By SCOTT JACKSON
Councillor Anne Mahoney on Monday said she was disappointed with Mayor Thomas Koch’s plan to use federal pandemic relief funds to acquire the Munroe Building in Quincy Center and a nearby parking lot.
Mahoney also said the city might not be able to use money earmarked for the college for property acquisitions.
Koch on May 27 announced he would use $15 million in funds the city and Quincy College, which is municipally owned, will receive from the American Rescue Plan to purchase the Munroe Building at 1227 Hancock St. and the parking lot at 1177 Hancock St. The mayor said the city should acquire those two parcels while they are available and was optimistic the land could be used to provide a new home for the school in the future.
During Monday’s City Council meeting, Mahoney said she has heard from a number of residents – who have called her, emailed or stopped her in public – that are opposed to Koch’s plan to purchase those two properties with the pandemic relief funds.
“People are upset, and they don’t want the Munroe Building purchased for Quincy College. They are even more outraged at the thought that pandemic relief funds are being used to take another building of the tax rolls of the city of Quincy,” Mahoney said.
“I must agree with the outcry. I am personally disappointed by the mayor’s choice to use federal pandemic money to purchase the Munroe Building. I do not believe the American [Rescue] Plan is intended for use for purchasing buildings to take them off tax rolls.”
Koch had previously sought council approval to borrow money to buy the Munroe Building and the parking lot, Mahoney noted, but withdrew the request before a possible vote on the matter on May 17.
“Listening to the overwhelming voice of the Quincy constituents, I believe a majority of the City Council was really ready to vote and reject the appropriation that was put before us,” Mahoney said. “Yet, this administration just did not want to hear the word ‘no’ and they removed it from our ability to vote and now he is using pandemic money for the mayor’s vanity project.”
Mahoney also said that colleges and universities cannot use money they receive from the American Rescue Plan’s Higher Education Emergency Relief Fund for construction or purchase of real property. She encouraged residents to raise their concerns with the U.S. Department of Education’s inspector general.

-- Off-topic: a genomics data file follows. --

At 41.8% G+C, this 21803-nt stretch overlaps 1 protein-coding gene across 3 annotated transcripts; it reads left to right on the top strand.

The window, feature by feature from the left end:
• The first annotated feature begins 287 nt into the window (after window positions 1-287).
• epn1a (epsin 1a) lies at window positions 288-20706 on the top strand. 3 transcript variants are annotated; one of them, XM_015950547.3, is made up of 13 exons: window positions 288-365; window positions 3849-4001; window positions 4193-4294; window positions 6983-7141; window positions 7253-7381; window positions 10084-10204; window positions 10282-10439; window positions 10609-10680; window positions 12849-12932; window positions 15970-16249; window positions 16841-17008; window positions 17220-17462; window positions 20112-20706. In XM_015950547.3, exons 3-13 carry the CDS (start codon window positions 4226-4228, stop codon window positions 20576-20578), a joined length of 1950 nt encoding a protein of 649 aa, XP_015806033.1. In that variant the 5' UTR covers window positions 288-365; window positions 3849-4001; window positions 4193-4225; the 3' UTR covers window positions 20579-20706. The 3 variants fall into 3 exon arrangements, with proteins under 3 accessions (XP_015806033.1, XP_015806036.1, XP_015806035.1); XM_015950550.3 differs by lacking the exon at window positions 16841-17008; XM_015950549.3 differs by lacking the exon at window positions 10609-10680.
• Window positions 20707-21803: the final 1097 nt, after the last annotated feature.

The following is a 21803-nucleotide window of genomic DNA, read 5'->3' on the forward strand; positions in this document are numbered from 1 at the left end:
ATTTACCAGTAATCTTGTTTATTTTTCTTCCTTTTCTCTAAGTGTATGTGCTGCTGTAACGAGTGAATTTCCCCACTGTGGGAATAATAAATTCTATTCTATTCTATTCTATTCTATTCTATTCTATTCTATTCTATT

“I think this is a misuse of pandemic relief funds,” Mahoney said.
“This no longer resides in the City Council, but I still feel it strong that I needed to speak about it. For the folks at home, for the people who stopped me, do not let the ARP funds for schools and students end up in the wrong hands. You asked what you needed to do – you can file a complaint online with the inspector general or call their hotline at 1-800-MISUSED.”
Chris Walker, Koch’s chief of staff, on Tuesday said the mayor’s plan to use the federal money for the land acquisitions had been vetted by outside auditors.
“The use of ARP funding for this purpose was fully vetted by the City’s independent auditors, so any claim to the contrary is at best mistaken and at worst purposely misleading to score cheap points,” Walker said in a statement.
“Site control for this parcel is critical to the future of the entire corridor so the City can determine its own destiny – as we have done multiple times in multiple areas when it comes to economic development in the downtown. If Mayor Koch listened to chronic naysayers who would oppose a 75-degree sunny day if he proposed it, the City would look a lot different today and not in a good way.”
The city received $46.3 million in aid from the American Rescue Plan. Quincy College will receive $10.7 million from the ARP, half of which must be set aside for the benefit of the school’s students.